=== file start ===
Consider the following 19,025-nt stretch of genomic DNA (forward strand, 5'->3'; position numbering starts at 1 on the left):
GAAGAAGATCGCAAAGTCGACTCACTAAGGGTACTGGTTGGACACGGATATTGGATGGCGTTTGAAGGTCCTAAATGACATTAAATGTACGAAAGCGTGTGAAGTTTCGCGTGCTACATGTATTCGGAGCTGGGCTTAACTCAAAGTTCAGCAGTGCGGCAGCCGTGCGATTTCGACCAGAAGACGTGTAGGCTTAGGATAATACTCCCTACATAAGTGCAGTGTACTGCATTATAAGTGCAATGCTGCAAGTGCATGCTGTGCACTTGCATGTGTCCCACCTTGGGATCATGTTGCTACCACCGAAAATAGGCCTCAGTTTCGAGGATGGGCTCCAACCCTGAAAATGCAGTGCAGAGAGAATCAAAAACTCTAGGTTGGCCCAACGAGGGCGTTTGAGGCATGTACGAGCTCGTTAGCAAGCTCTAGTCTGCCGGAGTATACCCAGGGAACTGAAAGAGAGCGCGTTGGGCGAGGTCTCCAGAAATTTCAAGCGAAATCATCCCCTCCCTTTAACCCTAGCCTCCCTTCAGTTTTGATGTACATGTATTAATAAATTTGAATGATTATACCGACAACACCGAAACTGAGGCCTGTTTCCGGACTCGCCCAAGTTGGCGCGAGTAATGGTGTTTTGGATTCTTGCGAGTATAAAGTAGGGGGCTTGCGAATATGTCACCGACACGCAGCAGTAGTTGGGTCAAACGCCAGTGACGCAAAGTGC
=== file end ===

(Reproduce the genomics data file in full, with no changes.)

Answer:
Consider the following 19,025-nt stretch of genomic DNA (forward strand, 5'->3'; position numbering starts at 1 on the left):
GAAGAAGATCGCAAAGTCGACTCACTAAGGGTACTGGTTGGACACGGATATTGGATGGCGTTTGAAGGTCCTAAATGACATTAAATGTACGAAAGCGTGTGAAGTTTCGCGTGCTACATGTATTCGGAGCTGGGCTTAACTCAAAGTTCAGCAGTGCGGCAGCCGTGCGATTTCGACCAGAAGACGTGTAGGCTTAGGATAATACTCCCTACATAAGTGCAGTGTACTGCATTATAAGTGCAATGCTGCAAGTGCATGCTGTGCACTTGCATGTGTCCCACCTTGGGATCATGTTGCTACCACCGAAAATAGGCCTCAGTTTCGAGGATGGGCTCCAACCCTGAAAATGCAGTGCAGAGAGAATCAAAAACTCTAGGTTGGCCCAACGAGGGCGTTTGAGGCATGTACGAGCTCGTTAGCAAGCTCTAGTCTGCCGGAGTATACCCAGGGAACTGAAAGAGAGCGCGTTGGGCGAGGTCTCCAGAAATTTCAAGCGAAATCATCCCCTCCCTTTAACCCTAGCCTCCCTTCAGTTTTGATGTACATGTATTAATAAATTTGAATGATTATACCGACAACACCGAAACTGAGGCCTGTTTCCGGACTCGCCCAAGTTGGCGCGAGTAATGGTGTTTTGGATTCTTGCGAGTATAAAGTAGGGGGCTTGCGAATATGTCACCGACACGCAGCAGTAGTTGGGTCAAACGCCAGTGACGCAAAGTGC